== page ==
However, the Walters’ connections to the Gulf Breeze Six go even deeper than the simple acquaintance of Anna Foster. While I had originally assumed Hanson was Frances’ maiden name, the couple’s 1993 divorce announcement indicates they both used this name.Craig R. Myers writes that they started going by the Hansons in 1992 after a tumultuous point in their marriage. Frances would remarry in 1995 to a man named Thomas Grow, a one-time professor at both Pensacola Junior College and the University of Florida. To further note the considerable military presence in the region, Grow’s father Harold was “a naval aviation pioneer” considered integral to the organization of the Peruvian Air Force. Also in his resume was a stint as the commanding officer at the Pensacola Naval Station and an experimental flying group at Norfolk Naval Air Station. Thomas Grow and Frances Hanson remain married to this day as far as I can tell. Where this becomes confusing, however, is Anna Foster’s mention of an ex-husband named Tom in Unbroken Promises who had purportedly provided Ken Beason with an updated phone number directly before their unsanctioned trip to the States. Astoundingly, this Tom is also the same Thomas Grow who would marry Frances Hanson in the coming years. A business record for Foster’s “fortune telling” venture in The Pensacola News Journal lists her name as Nancy Anna Foster Grow. A divorce record from June 21st, 1990 in the same paper indicates that Foster and Grow split up less than a month before the AWOL soldiers came to her Gulf Breeze duplex.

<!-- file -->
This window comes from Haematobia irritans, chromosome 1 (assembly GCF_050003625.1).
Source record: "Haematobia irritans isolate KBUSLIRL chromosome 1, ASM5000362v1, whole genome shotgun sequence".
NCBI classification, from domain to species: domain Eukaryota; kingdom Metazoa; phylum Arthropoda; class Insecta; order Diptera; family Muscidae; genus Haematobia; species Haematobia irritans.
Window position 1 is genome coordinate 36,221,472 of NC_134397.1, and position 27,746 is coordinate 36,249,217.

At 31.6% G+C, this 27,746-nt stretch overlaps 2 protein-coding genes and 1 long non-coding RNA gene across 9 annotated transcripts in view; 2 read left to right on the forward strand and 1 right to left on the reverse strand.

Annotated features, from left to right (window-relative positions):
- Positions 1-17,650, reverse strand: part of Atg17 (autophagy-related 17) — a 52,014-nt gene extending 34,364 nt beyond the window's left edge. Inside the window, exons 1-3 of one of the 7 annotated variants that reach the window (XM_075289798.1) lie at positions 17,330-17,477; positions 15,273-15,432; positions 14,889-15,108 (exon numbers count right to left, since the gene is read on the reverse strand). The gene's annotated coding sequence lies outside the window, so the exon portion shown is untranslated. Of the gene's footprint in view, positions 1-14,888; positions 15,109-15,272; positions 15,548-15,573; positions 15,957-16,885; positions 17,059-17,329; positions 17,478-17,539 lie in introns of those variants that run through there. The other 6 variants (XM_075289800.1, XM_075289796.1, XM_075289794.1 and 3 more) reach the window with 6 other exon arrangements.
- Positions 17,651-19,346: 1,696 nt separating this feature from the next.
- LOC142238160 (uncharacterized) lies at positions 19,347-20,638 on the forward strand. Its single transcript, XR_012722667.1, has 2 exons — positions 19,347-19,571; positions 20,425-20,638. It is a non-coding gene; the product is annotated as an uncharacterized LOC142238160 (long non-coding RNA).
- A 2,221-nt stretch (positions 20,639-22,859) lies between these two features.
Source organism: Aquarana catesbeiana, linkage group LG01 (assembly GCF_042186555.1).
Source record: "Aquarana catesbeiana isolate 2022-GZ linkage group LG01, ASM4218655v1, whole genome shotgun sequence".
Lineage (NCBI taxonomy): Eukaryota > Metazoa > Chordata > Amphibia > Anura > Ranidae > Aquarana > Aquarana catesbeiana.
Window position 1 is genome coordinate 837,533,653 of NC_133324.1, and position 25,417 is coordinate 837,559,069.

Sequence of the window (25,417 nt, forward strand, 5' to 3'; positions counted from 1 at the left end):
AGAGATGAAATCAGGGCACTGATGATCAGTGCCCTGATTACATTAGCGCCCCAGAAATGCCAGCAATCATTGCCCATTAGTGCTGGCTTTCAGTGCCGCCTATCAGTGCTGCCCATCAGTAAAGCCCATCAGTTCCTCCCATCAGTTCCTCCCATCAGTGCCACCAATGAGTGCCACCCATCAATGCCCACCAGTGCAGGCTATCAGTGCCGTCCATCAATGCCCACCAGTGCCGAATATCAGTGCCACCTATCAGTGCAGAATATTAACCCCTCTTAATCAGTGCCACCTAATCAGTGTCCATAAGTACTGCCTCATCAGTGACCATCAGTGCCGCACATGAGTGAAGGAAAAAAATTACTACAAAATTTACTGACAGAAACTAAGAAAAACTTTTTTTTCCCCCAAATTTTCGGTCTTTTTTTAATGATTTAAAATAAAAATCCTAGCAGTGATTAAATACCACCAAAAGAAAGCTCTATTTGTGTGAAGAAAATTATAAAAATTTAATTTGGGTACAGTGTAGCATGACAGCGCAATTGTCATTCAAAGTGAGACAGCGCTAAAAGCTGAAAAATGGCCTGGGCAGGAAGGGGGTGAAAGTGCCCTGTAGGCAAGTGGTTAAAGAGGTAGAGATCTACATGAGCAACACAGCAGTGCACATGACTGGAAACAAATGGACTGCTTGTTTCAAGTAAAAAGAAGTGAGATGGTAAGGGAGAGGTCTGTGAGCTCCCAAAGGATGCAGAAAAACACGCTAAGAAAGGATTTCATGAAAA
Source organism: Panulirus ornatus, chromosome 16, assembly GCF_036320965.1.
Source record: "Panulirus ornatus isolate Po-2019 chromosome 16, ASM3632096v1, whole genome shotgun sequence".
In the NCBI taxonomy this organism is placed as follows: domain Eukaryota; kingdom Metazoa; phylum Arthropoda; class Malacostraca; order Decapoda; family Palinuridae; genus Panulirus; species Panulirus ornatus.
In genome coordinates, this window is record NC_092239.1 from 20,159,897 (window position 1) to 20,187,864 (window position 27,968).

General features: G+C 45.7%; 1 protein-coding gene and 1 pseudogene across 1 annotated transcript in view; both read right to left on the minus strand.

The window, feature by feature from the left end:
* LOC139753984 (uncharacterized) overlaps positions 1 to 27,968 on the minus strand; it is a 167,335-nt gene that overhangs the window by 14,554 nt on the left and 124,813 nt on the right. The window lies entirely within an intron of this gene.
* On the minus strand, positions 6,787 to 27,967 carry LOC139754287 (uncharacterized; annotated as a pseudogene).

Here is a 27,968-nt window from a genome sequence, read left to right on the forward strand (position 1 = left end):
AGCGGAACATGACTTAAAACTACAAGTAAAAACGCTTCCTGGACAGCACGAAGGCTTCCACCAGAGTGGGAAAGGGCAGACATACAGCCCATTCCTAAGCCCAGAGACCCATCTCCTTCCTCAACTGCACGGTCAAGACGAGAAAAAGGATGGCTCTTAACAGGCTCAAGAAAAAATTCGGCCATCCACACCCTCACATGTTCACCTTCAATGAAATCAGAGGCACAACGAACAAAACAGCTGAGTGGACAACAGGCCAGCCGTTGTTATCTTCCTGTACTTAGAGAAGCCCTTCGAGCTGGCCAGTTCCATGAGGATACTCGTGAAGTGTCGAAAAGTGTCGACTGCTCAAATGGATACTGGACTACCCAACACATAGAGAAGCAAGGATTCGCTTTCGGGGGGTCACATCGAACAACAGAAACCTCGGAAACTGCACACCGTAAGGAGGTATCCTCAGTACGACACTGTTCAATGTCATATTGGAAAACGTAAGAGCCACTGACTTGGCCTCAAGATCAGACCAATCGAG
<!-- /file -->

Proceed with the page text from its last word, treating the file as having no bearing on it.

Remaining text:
To recap: Both Frances Walters and Anna Foster were at different times married to the same man. This finding illustrates the network at play in the Gulf Coast new age/UFO community—many of these people knew each other and this scenario would have presented a remarkable opportunity for infiltration or disruption by the Air Force or other entities. As discussed in the article on Leah Haley’s experiences of alien abductions with military involvement, Ed Walters, Leah Haley, and Anna Foster have a decent likelihood of overlap in local Mutual UFO Network meetings. Further than that, two retired Air Force officers, Donald Ware and Robert E. Reid, were Gulf Coast MUFON leaders heavily involved in Walters and Haley’s cases and both presented explanations for the six AWOL soldiers’ actions.With the nearby Eglin AFB being a persistent tester of advanced or experimental aircraft and weapons, many of the local UFO sightings could be explained by the Air Force’s activities. Likewise, the local UFO scene would provide an excellent intelligence source and a key site for obfuscation to prevent any military secret leakage—actions that it had readily taken before. As research into the Gulf Breeze Six progresses, the various personalities at play in the region and their motivations will be examined to further discern if any military shenanigans were taking place in the UFO community.